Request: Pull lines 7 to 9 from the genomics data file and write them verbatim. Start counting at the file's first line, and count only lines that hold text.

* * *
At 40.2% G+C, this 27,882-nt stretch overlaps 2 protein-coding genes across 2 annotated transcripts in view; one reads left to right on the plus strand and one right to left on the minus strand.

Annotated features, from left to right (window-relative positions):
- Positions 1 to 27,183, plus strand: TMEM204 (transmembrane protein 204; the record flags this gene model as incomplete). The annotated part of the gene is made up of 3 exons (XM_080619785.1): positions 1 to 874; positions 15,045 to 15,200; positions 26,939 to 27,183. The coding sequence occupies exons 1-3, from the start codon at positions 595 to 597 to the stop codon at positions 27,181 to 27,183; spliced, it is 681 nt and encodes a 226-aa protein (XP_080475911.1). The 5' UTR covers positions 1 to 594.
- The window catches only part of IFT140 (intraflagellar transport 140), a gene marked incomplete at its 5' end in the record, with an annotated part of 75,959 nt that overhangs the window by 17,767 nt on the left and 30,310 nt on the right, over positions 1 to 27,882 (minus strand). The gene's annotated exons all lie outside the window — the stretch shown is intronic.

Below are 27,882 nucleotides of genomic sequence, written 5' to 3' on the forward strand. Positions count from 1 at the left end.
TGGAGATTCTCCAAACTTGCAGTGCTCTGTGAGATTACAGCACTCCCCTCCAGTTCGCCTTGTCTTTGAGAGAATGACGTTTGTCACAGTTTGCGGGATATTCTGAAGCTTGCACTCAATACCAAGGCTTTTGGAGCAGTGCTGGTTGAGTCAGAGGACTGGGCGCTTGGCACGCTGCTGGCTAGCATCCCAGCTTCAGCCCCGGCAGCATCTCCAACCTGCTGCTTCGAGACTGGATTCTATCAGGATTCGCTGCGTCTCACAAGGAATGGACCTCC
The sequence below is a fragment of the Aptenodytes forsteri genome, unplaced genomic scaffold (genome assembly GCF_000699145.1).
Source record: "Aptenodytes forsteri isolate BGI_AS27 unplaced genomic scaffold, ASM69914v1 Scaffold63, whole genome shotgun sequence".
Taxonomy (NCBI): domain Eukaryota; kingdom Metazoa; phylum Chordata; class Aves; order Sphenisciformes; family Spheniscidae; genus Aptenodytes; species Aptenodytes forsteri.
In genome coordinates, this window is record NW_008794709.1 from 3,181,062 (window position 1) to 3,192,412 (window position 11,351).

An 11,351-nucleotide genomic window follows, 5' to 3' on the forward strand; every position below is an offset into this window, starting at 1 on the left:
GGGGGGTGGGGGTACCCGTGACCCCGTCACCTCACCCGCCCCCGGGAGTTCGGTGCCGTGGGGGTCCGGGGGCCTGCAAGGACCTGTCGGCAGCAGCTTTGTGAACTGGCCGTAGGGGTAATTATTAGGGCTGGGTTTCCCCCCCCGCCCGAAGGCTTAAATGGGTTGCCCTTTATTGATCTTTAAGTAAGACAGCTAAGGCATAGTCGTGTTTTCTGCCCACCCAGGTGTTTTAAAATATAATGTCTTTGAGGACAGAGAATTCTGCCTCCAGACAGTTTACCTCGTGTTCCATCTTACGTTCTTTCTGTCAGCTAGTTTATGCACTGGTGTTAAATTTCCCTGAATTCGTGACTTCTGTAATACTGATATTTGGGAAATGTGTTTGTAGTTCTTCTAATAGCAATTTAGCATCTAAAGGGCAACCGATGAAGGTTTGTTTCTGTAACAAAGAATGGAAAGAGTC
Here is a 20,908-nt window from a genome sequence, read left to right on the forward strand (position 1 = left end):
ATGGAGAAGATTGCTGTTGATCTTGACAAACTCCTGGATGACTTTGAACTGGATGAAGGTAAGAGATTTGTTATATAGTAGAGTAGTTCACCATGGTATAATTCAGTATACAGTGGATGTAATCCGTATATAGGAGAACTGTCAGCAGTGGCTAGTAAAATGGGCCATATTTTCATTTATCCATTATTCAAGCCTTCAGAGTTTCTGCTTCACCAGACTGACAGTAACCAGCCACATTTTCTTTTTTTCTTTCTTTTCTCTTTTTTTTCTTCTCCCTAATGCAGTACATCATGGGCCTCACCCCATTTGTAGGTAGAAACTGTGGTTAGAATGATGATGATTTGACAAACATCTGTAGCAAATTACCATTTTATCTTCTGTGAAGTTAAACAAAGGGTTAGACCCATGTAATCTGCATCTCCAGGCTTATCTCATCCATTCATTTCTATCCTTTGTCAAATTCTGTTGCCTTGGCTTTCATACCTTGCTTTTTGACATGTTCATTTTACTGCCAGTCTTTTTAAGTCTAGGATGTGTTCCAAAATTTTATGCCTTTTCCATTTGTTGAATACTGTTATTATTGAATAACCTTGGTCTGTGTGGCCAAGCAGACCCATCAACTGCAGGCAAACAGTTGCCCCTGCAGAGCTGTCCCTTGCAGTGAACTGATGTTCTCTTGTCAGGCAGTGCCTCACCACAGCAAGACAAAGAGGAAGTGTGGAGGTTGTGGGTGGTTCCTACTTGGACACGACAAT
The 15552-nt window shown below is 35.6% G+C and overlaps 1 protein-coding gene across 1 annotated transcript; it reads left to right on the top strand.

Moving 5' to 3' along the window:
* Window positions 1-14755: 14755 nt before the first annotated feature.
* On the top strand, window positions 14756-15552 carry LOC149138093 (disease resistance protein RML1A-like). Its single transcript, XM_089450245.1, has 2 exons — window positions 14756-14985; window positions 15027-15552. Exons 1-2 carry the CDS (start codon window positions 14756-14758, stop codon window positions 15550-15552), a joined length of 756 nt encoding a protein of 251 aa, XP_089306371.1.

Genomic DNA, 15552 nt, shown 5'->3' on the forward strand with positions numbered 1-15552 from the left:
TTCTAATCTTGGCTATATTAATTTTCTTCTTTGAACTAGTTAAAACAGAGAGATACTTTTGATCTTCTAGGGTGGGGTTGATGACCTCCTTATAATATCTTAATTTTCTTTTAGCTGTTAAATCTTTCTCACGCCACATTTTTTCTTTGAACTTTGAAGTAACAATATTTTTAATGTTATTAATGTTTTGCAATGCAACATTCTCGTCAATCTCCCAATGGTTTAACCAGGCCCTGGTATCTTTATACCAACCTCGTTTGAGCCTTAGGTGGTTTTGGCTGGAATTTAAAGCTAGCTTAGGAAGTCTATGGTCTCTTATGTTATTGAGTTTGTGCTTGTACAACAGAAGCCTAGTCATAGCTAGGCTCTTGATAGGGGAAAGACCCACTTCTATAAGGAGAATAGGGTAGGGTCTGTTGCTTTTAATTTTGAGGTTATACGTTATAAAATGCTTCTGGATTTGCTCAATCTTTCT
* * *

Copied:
The sequence below is a fragment of the Aptenodytes forsteri genome, unplaced genomic scaffold (genome assembly GCF_000699145.1).
Source record: "Aptenodytes forsteri isolate BGI_AS27 unplaced genomic scaffold, ASM69914v1 Scaffold63, whole genome shotgun sequence".
Taxonomy (NCBI): domain Eukaryota; kingdom Metazoa; phylum Chordata; class Aves; order Sphenisciformes; family Spheniscidae; genus Aptenodytes; species Aptenodytes forsteri.